"New AZ Criminal Law helps felons accused of less serious crimes avoid prison; reduces Arizona costs; and provides relief for overcrowded prisons".
News & Law Review By: Law Office of James Novak, PLLC, Phoenix DUI & Criminal Defense Firm
On March 21, 2012, Arizona Governor Jan Brewer signed into law "HB 2374 - Deferred Prosecution" Attached is a copy of the House Bill. In absence of legal challenge it is expected to go into effect July 2012. HB 2374 amends the current law A.R.S. § 11-361. In effect it liberalizes the law in favor of the defendant. It allows more opportunities to those charged with non-dangerous offenses, non-serious offenses, to participate in deferred sentencing and diversion programs, previously prohibited. It also allows those who have previously completed such a program to participate again for new criminal charges.
Deferred Sentencing or Diversion Program - Purpose of the Programs
The intended purpose and effects of the programs are bilateral for both the State and the Defendant:
• If a defendant agrees to participation in the program, and completes it successfully, the charges are permanently dismissed. The defendant receives confirmation of the dismissal by the Superior Court. If the defendant fails to complete the program, the charges will be reinstated; trial, conviction or sentencing will retroactively be continued where it left off.
• In theory, by participating in an appropriate program of professional counseling or treatment the person gets help they need to avoid the chance of repeating a criminal offense or recidivism in the future.
• Successful Diversion Programs help ease the strain on the overpopulated prisons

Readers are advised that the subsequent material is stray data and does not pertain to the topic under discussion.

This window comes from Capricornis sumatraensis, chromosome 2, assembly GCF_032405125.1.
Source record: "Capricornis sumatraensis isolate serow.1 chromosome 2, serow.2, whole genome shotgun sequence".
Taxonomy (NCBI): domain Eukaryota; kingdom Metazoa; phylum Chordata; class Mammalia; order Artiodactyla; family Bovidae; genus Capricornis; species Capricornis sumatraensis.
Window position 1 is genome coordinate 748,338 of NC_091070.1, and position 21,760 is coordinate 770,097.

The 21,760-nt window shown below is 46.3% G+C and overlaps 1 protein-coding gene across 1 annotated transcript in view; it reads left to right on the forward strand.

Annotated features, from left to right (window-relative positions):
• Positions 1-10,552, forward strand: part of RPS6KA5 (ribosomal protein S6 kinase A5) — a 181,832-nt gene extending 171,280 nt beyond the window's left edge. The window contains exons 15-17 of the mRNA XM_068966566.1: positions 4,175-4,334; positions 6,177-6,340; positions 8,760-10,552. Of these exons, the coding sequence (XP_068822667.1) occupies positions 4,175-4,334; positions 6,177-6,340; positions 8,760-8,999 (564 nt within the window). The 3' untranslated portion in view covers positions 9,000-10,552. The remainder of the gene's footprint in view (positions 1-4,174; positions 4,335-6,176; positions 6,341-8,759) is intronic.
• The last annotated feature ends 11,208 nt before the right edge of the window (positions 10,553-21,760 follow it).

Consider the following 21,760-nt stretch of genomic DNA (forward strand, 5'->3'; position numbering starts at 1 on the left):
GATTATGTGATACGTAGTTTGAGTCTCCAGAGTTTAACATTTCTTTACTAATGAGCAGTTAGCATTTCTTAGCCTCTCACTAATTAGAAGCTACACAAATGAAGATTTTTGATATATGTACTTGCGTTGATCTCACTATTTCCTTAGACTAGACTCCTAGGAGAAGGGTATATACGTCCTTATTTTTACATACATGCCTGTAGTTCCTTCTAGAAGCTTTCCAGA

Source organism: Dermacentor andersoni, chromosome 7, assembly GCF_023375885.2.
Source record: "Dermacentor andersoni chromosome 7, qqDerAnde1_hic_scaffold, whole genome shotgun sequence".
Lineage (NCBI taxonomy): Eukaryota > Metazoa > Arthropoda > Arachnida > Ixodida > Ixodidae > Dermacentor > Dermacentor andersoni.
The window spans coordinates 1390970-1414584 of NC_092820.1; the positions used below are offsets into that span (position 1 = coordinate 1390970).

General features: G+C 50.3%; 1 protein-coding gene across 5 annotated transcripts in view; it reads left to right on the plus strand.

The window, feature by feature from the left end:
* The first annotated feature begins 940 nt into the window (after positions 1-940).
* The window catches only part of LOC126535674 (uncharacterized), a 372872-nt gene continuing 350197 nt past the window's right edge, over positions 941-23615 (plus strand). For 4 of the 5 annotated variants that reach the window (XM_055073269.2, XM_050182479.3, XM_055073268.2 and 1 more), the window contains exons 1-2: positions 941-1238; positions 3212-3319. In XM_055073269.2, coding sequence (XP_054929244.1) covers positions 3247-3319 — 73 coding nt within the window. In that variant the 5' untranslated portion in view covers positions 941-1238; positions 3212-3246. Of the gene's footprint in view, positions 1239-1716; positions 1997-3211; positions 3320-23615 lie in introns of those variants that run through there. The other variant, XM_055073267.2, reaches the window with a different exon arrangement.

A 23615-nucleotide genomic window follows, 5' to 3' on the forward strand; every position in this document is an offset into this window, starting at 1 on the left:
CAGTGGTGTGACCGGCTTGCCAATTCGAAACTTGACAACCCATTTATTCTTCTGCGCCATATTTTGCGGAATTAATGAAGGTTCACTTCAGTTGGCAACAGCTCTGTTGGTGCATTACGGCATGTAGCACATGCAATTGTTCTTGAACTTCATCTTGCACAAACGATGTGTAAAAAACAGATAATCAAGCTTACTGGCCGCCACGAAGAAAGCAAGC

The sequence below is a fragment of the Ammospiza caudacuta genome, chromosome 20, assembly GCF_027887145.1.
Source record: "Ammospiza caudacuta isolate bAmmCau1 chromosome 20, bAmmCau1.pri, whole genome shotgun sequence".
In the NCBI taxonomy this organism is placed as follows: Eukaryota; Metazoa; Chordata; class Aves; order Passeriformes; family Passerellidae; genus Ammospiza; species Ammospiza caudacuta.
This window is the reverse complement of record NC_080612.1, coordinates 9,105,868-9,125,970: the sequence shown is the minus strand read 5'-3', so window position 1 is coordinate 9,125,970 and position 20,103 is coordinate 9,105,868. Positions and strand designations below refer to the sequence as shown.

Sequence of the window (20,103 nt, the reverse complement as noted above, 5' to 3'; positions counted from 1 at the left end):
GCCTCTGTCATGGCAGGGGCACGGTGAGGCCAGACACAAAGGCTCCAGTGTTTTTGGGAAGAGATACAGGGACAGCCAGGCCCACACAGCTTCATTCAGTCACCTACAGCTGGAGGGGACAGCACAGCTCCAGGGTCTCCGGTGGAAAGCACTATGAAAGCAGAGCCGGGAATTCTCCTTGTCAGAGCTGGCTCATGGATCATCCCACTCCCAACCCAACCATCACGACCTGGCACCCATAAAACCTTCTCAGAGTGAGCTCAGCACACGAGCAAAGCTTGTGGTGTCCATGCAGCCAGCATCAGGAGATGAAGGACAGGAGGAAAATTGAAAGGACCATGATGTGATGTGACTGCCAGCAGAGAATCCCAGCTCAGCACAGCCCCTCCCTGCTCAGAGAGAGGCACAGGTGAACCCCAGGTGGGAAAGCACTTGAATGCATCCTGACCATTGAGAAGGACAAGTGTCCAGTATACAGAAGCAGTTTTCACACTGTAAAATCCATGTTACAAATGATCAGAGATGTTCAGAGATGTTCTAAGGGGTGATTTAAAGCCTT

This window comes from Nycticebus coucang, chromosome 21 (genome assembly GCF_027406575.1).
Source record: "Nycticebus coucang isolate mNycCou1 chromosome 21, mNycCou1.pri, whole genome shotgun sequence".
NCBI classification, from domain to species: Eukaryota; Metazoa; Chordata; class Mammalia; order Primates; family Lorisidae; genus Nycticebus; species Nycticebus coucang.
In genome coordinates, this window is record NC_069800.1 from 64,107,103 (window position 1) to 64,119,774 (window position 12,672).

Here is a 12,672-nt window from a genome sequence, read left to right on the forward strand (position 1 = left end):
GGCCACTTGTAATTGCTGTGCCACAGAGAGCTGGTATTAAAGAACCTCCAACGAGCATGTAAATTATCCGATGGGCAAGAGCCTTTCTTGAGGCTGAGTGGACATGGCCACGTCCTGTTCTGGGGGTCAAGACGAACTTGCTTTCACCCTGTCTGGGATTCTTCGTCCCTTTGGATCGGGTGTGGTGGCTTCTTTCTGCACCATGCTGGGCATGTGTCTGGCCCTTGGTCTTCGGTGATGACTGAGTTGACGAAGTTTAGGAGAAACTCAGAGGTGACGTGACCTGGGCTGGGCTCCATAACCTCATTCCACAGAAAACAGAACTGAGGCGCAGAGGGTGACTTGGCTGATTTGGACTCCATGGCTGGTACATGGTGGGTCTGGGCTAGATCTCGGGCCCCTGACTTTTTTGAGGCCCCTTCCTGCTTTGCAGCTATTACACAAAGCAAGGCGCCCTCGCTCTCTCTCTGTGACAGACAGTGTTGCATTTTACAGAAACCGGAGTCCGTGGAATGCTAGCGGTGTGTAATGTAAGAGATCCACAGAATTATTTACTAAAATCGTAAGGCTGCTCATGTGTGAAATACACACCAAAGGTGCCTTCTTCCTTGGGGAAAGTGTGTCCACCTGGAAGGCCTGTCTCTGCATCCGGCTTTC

• The expenses of assessments and participation in the programs are the responsibility of the defendant. This saves the state the costs resulting from imprisonment as well as the diversion program.
Existing Criminal Law in effect until July 2012 - A.R.S. § 11-361
The current laws A.R.S. § 11-361 allows a defendant to participate in an approved program under supervision before entering a guilty plea or trial. The County Attorney of a participating county may not approve a diversion or deferment program for a defendant if they have:
1. Prior Felony Record;
2. Been accused of committing a "Dangerous Offense" Felony;
3. Previously completed a program established under this law
New Criminal Law Effects on A.R.S. § 11-361 due to HB 2374
The new law to become effective in July 2012, liberalizes A.R.S. § 11-361 by allowing the following defendants previously prohibited from being considered as candidates for the diversion programs and deferred sentencing:
• Persons previous convicted of a felony charge may now be considered for candidacy in the programs as long as the conviction is not for a Serious offense; Dangerous Offense; Sexual offense; or Dangerous crime against children.
• A person may now be considered for candidacy in the diversion program or deferred sentencing for persons who has previously completed a special supervision program.
• A person is prohibited from being considered for candidacy in the diversion or deferring prosecution of they have had three or more convictions for:
1) Personal possession of a controlled substance;
2) Personal possession of drug paraphernalia
Criminal Defense Attorneys for Deferred Prosecution, and Diversion Program
Participation in Deferred Sentencing, Deferred Prosecution, and Diversion Programs are not automatic and not an entitlement programs. A Defendant must be eligible for such programs, as agreed upon by the Prosecution, and Court based on factors such as nature of the crime, prior criminal record, attitude of the defendant towards reform, safety of community if the defendant is released after successful completion of the program. If retained, an experienced criminal defense attorney will be actively involved to help eligible defendants qualify for the program.
For more information regarding this new Arizona legislation visit:
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